Transplanting HCV+ kidneys into HCV- recipients feasible

Transplanting HCV+ kidneys into HCV− recipients feasible

(HealthDay)—In a research letter published online April 30 in the New England Journal of Medicine, Philadelphia doctors write that they have cleared hepatitis C infections in 10 patients who received kidneys from deceased donors who had the virus.

In 2016, researchers at Penn Medicine began investigating the effectiveness of transplants from donors with C. The kidneys were given to between 40 and 65 years old who had waited for at least a year and a half. Patients and their families underwent a thorough vetting process, to make sure they understood the risks involved.

After receiving the , all 10 patients tested positive for hepatitis C. All were treated with a 12-week antiviral therapy of elbasvir/grazoprevir. Early data from the study revealed this treatment effectively cleared hepatitis C from all of the patients.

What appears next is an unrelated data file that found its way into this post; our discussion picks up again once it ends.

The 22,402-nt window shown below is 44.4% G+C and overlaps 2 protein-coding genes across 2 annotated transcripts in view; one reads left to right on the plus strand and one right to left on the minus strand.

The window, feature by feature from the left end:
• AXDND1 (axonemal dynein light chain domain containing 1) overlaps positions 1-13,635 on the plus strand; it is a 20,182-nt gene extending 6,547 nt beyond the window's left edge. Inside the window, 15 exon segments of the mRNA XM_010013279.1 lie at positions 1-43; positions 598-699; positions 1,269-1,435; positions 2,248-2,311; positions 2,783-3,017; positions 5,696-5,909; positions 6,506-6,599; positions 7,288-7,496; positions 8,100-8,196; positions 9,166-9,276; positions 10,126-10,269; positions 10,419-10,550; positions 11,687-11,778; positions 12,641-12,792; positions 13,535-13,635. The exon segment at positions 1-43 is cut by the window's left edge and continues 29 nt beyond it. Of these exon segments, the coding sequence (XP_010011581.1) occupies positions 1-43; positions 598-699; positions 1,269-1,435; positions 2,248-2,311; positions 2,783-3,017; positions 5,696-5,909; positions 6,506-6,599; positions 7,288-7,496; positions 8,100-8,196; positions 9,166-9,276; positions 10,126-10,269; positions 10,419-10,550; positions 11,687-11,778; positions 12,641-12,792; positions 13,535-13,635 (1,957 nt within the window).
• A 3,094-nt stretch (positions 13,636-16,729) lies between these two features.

"Our pilot data demonstrate the ability to cure the contracted virus following transplantation in this patient population," study co-leader, David Goldberg, M.D., an assistant professor of and epidemiology at the University of Pennsylvania School of Medicine in Philadelphia, said in a university news release. "If future studies are successful, this may be a viable option for patients who may otherwise never see a transplant."

More information: Abstract/Full Text

Journal information: New England Journal of Medicine

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Citation: Transplanting HCV+ kidneys into HCV- recipients feasible (2017, May 14) retrieved 22 February 2024 from
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Team eradicates hepatitis C in 10 patients following lifesaving transplants from infected donors


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